TE Blake Bell.

You might think that a one-time quarterback would be heavy on finesse as he transitions to a new position. Bell, however, appears to be quite the opposite. He spent a lot of time at the point of attack in Oklahoma's offense, either at the end of the offensive line or as a lead blocker from the backfield. Bell obviously needs to work on his technique and improve his strength. His 14 repetitions on the bench press in Indianapolis, while good for a quarterback, were the lowest of any tight end there. But has the frame to get bigger and stronger and the aggressive nature to put any newfound strength to good use.

RB Mike Davis.

The 49ers' preseason rushing leader? The smart money (if you consider betting on preseason games "smart") is on Davis, not only because he's a rookie runner likely to get a lot of action in the second half of games but because he's an accomplished pass protector. That's rare among rookie running backs and is invariably the reason when they get stuck on the sideline. Davis had to learn how to pass block in Steve Spurrier pass-centric offense at South Carolina and he arrives well-polished in that area. That promises to earn him practice repetitions and practice reps are what allows a player to climb the depth chart.

WR DeAndre Smelter.

The 49ers would not rule Smelter out for this season despite his late November ACL injury. Still, it's hard to remember any good 49ers outcomes for players who came back quickly from ACL tears. Tank Carradine tore his in November 2012 while with Florida State, then needed an additional surgery to remove scar tissue following his rookie year with the 49ers. Receiver Kyle Williams made a speedy return after his November 2012 ACL tear, then tore his ACL again the following November when he was with the Chiefs.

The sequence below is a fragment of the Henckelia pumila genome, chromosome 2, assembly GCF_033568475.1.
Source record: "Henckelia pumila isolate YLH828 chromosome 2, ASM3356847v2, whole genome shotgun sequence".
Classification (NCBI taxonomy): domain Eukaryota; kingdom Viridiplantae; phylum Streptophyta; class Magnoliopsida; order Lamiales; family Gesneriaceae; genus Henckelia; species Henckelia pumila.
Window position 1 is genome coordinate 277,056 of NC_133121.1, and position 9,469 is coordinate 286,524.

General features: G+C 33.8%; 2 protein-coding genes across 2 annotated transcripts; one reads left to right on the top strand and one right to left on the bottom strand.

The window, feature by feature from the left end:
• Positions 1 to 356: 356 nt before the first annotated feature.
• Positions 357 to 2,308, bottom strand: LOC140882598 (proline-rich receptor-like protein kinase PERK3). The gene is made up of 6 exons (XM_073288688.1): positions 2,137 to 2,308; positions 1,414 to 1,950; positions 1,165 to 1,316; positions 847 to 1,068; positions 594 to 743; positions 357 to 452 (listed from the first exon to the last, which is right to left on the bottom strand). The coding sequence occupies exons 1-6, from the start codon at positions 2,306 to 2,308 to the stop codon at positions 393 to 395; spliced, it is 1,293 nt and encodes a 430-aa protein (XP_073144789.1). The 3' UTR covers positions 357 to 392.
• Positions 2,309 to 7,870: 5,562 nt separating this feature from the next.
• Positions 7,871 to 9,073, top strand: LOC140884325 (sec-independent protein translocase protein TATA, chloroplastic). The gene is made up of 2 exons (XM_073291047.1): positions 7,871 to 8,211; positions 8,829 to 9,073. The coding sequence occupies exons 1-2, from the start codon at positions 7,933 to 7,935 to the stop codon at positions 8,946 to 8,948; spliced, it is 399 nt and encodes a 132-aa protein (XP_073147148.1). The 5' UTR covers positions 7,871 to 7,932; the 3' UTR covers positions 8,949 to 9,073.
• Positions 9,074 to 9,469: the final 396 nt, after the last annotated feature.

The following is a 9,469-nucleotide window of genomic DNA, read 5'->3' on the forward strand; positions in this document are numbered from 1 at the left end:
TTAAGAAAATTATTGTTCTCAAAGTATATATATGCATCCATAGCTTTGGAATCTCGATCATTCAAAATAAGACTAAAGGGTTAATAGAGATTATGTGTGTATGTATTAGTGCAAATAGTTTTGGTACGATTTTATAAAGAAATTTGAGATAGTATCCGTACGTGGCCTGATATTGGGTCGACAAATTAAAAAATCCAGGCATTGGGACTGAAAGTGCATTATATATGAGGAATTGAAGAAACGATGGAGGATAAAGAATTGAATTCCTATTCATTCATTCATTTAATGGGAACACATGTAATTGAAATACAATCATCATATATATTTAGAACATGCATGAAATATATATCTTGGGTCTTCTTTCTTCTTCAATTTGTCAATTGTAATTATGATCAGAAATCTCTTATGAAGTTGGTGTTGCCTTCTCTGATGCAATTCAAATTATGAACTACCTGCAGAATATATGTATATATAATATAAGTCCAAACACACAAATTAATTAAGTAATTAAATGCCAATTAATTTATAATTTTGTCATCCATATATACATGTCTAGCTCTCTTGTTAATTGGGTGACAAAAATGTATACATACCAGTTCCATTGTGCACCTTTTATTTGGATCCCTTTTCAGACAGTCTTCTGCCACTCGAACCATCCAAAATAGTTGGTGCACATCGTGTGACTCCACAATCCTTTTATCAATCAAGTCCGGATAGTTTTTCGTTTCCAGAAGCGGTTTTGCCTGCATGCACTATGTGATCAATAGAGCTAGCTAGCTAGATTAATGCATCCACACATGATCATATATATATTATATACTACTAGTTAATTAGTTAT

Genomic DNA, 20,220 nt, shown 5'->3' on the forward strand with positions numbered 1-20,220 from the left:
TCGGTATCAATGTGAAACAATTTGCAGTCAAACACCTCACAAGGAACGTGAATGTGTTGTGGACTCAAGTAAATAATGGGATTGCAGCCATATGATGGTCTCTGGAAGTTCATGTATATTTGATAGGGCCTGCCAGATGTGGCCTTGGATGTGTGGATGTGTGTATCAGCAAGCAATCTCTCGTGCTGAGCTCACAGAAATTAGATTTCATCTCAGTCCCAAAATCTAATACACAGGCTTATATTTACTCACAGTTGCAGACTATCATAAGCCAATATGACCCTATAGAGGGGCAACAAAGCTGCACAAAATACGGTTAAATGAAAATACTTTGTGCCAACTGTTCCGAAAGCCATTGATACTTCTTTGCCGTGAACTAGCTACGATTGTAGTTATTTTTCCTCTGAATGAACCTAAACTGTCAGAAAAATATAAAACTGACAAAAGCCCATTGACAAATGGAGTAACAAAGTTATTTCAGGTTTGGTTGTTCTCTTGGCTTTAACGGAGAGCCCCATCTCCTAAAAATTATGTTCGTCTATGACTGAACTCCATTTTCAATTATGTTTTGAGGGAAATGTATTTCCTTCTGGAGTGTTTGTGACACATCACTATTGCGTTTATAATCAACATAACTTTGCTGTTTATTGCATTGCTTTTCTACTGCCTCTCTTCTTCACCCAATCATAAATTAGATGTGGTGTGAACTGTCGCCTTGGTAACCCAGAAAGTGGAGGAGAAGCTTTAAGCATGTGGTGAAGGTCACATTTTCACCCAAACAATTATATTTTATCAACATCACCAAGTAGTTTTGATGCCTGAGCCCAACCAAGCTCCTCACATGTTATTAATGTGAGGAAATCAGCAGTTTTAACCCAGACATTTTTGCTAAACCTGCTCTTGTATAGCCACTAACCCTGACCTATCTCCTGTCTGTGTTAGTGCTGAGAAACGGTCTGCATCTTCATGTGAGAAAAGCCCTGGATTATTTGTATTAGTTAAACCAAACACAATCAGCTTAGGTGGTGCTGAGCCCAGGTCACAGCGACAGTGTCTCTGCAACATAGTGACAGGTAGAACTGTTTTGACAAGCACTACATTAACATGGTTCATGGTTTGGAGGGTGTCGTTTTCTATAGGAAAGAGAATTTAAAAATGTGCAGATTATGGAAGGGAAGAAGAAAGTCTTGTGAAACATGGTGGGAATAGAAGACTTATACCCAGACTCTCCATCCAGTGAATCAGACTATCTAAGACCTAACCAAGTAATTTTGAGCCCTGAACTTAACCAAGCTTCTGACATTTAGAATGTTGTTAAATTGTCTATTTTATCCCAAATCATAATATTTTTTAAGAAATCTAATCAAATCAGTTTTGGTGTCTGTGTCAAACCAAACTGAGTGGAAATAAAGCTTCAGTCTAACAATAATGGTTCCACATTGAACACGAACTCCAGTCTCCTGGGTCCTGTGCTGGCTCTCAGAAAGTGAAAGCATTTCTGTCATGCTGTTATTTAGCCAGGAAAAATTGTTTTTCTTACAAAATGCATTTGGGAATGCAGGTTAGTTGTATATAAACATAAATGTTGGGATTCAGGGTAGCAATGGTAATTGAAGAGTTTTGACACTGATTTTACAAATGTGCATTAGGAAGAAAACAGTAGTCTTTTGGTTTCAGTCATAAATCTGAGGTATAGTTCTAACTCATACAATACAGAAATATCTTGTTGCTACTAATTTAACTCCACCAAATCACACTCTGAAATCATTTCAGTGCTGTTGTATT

P Bradley Pinion.

He'll compete with Andy Lee on punts and perhaps handle kickoffs alongside Phil Dawson during the preseason.

OL Ian Silberman & Trent Brown.

Taken in the sixth and seventh round respectively, the 49ers are looking at Silberman and Brown as developmental players. Silberman, who played tackle at Boston College, is a bit undersized and likely will get his chance at guard. Brown, who played guard at Florida, is oversized and likely will get his chance at tackle. Brown is a bit like Alex Boone, who went undrafted in 2009. He was a sloppy 340 pounds his rookie season, and his body fat measured 25 percent. The following offseason, however, he transformed his body and put himself on a path to become a starter. It sounds as if Brown, who was once as big as 387 pounds, is already on the right track.

TE Rory "Busta" Anderson.

Anderson dealt with a number of injuries while at South Carolina and was not able to run in the lead up to the draft because of a hamstring injury. (It's unknown whether he will take part in the upcoming rookie minicamp). All of that, of course, hurt his draft stock. He appears to be more of a pass-catching tight end in the mold of Derek Carrier. If he had been able to run the 40-yard dash, he likely would have been one of the fastest tight ends in the draft. Anderson needs to become a better, more physical blocker, which Carrier was able to do over the past two seasons.

Matt Barrows: @mattbarrows, read more about the team at